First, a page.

Cover Art by Niki Smith.

It Takes Two: A Novel

February, 1949. Fort Myers, Florida. It started out to be such a nice day. But early morning gunfire at the Royal Plaza Motor Hotel changed all that. One white man is dead. One black man is dead. The widow of the white man has just crashed the investigation, and is waving a gun around. Barely escaping the shot that blows the window out of the car in which he is sitting is Dan Ewing, who isn't even supposed to be there. Saving his bacon is police detective Bud Wright. Bud and Dan are more than fishing buddies, but no one can know that. But their secret is just one of many in this small town. To start, Dan is the manager of the Caloosa Hotel, a class act if you're just passing through, but if you are a member of the less known Caloosa Club, Dan provides a variety of "services" club members may discreetly enjoy. This doesn't sit well with everyone in town, including the sheriff, a wealthy car dealer, the KKK, and Bud Wright, despite the fact that he's sleeping with Dan. But the car dealer is the dead white man, the black man is the husband of his wife's former maid, and the sheriff, Bud's boss, seems determined to keep the investigation off track. So what does this apparent murder suicide have to do with the Caloosa? Journalist Elliott Mackle takes his wonderfully realized "why-done-it?' mystery to fascinating levels as he explores the various factions of a small southern town facing the giant implications of a rapidly changing society.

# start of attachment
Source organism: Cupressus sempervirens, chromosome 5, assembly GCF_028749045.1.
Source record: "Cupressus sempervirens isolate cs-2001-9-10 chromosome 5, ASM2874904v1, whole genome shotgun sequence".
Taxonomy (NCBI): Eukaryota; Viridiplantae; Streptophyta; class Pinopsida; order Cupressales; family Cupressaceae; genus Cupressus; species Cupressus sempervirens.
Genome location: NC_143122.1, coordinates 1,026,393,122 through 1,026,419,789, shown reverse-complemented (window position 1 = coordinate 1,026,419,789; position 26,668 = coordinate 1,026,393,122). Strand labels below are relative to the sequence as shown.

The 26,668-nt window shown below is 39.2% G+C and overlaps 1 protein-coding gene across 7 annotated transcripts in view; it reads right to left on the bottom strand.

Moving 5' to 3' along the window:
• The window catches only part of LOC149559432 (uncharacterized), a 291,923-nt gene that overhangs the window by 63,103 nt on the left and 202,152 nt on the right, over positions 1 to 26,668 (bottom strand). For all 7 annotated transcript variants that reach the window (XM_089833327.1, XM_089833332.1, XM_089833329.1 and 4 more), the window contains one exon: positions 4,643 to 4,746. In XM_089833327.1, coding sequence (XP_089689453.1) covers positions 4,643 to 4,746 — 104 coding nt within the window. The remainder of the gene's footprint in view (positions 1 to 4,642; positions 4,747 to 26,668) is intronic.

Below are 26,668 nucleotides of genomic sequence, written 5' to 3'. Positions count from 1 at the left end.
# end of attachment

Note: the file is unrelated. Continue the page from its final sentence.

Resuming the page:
Fiction
When drowned men's bodies begin turning up in Lee County, Florida, Detective Bud Wright and sidekick Dan Ewing must set to work solving the murders.
After eighteen terrifying monthis in Vietnam, Captain Joe Harding returns to California.
A sequel to "It Takes Two," set in Fort Myers, Florida, about two years after the conclusion of the earlier tale.
Continuing the adventures and misadventures begun in Elliott Mackle's Gaybie Award-winning "Captain Harding's Six-Day War."
Voted Best Romance in TLA's Gaybies Awards competition. . . . "Speak Its Name’s Best Book of the Year ... Resoundingly goes to 'Captain Harding’s Six Day War' by Elliott Mackle. Atmospheric, real, with great characters, politic and complicated plot all of which is left closed enough for us to be satisfied but open enough to call for a sequel which I’ve been told is being written." --Erastes, Speak Its Name.
''This is the way gay novels used to be written: big, smart, sexy, funny–with important themes, great characters, and the tainted heart of a big city at its core.'' –Felice Picano.
New Lethe Press edition of a Speak Its Name Five Star Read

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